'Senior Moments' Don't Lead to Dementia for Most: Study
Only about 20 percent of people who experience senior moments of forgetfulness, memory lapses and poor judgment will go on to development serious brain-related disorders such as Alzheimer's disease, according to a new German study.
Although some people will be stricken with...
Simple Blood Test Predicts Dementia Risk
A blood test has been developed that can predict with 90 percent certainty whether a senior will suffer from dementia within the next few years, researchers report.
The test relies on levels of 10 lipids, or fats, in the bloodstream to estimate the chances of either mild...
Study Ties Troubled Sleep to Lower Brain Volume
People who have trouble sleeping tend to have less volume in certain regions of the brain than those without sleep problems, a new study of Persian Gulf War veterans suggests.
People discount the importance of sleep. So many things seem so much more important than a few extra...
Antidepressant Recalled After Report of Wrong Drug in Bottle
Two lots of Pfizer's antidepressant drug Effexor XR (venlafaxine HCl)are being recalled because they may contain capsules of another drugcalled Tikosyn (dofetilide), which is used to treat heart rhythmdisorders.
The recall also includes one lot of generic Greenstone...
Nerve Treatment Offers Hope to Tinnitus Sufferers
Volunteers are being recruited for a clinical trial to test a new method to treat ringing in the ears, the troubling condition known as tinnitus.
The technique being studied uses nervous system stimulation to rewire parts of the brain in an attempt to significantly reduce...
Being Out of Shape in Middle Age Can Mean Dementia Later: Study
How middle-aged people rate their own physical fitness could provide clues about their risk for future dementia, Finnish researchers report.
Among people aged about 50, those who self-rate their level of fitness as poor are four times more likely to develop dementia within...
Alzheimer's Is Six Times Deadlier Than Thought: Study
Nearly half a million elderly Americans likely died from Alzheimer's disease in 2010, a figure almost six times higher than previous estimates of annual deaths, according to a new study released on Wednesday.
The Centers for Disease Control and Prevention has estimated that...
Twin Study Shows Genetics as Major Alzheimer's Factor
A new study in twins is offering clues to the power of genetics in charting the course of the brain-robbing disease Alzheimer's. Experts have long known that the symptoms of Alzheimer's disease and the brain changes associated with the condition can vary widely from person...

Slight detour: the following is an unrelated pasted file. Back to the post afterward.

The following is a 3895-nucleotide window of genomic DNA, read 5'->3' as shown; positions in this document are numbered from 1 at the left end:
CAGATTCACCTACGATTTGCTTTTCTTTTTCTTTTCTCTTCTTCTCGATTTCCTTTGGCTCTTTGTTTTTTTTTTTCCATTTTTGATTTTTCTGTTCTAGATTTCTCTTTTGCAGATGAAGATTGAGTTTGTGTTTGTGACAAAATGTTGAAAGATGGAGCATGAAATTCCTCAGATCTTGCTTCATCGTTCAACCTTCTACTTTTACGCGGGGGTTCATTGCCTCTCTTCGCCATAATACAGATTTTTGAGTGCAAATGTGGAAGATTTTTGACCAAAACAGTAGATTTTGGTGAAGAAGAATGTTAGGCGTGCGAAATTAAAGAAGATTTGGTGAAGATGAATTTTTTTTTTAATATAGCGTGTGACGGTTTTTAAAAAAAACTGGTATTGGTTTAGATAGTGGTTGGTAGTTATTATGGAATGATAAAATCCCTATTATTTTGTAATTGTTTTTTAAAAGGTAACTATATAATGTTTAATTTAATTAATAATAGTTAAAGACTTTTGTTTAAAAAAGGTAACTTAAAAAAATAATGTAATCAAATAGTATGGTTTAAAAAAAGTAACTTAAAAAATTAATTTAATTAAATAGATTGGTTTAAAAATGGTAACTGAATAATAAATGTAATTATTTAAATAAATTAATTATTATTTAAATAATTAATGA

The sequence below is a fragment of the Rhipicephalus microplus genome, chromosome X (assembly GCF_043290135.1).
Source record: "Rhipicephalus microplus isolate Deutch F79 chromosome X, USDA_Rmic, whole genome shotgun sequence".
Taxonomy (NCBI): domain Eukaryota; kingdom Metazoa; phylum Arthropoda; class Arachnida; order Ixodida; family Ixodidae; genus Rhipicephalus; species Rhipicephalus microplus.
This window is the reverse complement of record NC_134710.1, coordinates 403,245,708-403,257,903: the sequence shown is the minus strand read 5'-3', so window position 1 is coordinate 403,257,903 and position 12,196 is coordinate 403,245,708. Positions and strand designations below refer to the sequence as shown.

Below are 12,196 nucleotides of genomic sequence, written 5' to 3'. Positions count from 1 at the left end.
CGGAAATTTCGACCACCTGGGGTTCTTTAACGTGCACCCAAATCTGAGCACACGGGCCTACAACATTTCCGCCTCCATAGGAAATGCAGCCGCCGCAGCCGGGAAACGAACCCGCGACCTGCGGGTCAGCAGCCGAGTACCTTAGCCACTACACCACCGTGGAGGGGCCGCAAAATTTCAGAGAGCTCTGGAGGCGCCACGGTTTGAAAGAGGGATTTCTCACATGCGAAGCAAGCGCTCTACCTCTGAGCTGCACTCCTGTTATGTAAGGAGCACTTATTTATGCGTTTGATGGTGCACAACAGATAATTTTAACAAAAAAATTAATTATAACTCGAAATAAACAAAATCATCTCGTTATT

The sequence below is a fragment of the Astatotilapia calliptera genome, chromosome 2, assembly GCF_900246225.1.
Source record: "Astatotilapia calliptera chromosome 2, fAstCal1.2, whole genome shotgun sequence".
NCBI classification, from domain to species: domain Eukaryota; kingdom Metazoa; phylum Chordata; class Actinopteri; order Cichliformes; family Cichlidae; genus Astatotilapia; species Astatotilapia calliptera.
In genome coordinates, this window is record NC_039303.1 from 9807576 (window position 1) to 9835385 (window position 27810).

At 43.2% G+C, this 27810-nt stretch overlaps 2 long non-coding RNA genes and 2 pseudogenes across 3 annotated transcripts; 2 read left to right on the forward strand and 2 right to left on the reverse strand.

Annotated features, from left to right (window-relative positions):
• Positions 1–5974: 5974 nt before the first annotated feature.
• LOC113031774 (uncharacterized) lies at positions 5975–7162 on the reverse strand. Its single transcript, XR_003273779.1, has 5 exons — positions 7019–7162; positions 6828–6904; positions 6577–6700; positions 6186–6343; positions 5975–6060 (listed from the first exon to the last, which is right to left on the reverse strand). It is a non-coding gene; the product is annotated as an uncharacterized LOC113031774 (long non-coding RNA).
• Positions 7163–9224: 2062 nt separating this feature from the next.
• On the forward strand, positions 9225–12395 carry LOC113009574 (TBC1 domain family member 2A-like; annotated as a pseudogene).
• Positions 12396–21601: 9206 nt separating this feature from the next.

New Research Show Ginkgo Improves Brain Power
Memory often begins to fail with age, but a new study from the University of Miami Miller School of Medicine found that the herb Ginkgo biloba keeps aging memories sharp. In a six-month study, a group of older healthy adults improved their brain's speed in making...
New Drugs May Boost IQ of Those With Down Syndrome
Aiming deep inside the brain, drugmakers are testing medicines that may improve learning in people with Down syndrome, an advance unimaginable 50 years ago when many children with the genetic condition were considered hopelessly disabled. About 6,000 U.S. babies are born...
Older Binge Drinkers Double Death Risk
Binge drinking may shorten your life, even if your drinking is considered moderate overall, new research indicates.
Many studies of moderate drinking have delved into how it affects health and mortality, but most haven't looked at patterns of drinking, explained study...
25 Percent of US Soldiers Have Mental Problems: Harvard Study
Three new studies suggest that a sizable percentage of American soldiers suffer from some type of mental health issue, at rates higher than those seen in the general population.
Some of the differences in disorder rates are truly remarkable, Ronald Kessler, a professor of...
Smoking Linked to Brain Changes
Young smokers who have smoked more cigarettes have clear differences in their brains compared to lighter smokers, according to a new study.